Patient-assisted epidural analgesia, a mode of epidural analgesic delivery in which self-administered epidural boluses supplement a baseline continuous epidural infusion, was compared to continuous epidural infusion in 62 postsurgical patients. Methods. Patients were randomly assigned to receive continuous epidural infusion (n = 31) or patient-assisted epidural analgesia (n = 31) consisting of fentanyl 10 mcg/mL and bupivacaine 1 mg/mL for the first 2 days after the operation. Variables examined included the adequacy of analgesia, amount of epidural infusion solution used, use of supplemental opioids, as well as incidence of side effects including nausea, pruritus, sedation, urinary retention, and respiratory depression. Results. Visual analog pain scores on days 1 and 2 after the operation, mean total epidural fentanyl consumption, and use of supplemental opioids were all significantly (P < .05) lower in the patient-assisted epidural group than in the continuous infusion group. There was no significant difference in the incidence of side effects between groups. The effects of age and operation type were not significant. Conclusions. Patient-assisted epidural analgesia can provide superior pain control as compared to continuous epidural infusions while also reducing opioid dosages. Despite the reduction in total analgesic administered no reduction in side effects was seen with this m ode of administration.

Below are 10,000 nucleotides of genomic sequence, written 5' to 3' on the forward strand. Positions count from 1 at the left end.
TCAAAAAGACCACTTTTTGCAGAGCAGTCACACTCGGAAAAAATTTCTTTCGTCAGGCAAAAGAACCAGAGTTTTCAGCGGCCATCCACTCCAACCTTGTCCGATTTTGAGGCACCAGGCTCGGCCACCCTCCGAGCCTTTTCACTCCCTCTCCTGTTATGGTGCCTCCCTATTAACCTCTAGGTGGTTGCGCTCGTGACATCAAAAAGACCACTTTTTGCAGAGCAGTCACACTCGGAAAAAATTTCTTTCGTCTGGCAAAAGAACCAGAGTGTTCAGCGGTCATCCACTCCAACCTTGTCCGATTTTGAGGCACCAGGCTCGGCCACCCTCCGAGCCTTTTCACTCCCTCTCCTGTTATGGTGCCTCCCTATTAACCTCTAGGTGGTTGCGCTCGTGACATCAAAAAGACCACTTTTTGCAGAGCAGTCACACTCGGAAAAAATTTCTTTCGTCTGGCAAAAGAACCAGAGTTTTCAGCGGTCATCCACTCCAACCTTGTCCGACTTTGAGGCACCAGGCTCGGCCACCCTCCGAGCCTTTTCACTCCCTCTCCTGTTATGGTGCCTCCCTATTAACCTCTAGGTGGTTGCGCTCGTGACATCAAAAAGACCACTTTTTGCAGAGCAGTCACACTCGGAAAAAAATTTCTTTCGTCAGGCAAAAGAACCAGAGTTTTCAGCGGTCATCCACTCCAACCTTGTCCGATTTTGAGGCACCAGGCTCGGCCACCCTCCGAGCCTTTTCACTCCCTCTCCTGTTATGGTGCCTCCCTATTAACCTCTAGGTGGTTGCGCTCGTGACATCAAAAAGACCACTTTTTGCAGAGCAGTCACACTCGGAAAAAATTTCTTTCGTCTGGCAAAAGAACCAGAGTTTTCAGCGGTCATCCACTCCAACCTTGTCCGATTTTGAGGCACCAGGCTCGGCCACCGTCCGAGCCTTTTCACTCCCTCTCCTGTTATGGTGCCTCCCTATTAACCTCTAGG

|Original language||English (US)|
|Number of pages||6|
|State||Published - Jan 1 1994|
- Patient assisted
ASJC Scopus subject areas
- Anesthesiology and Pain Medicine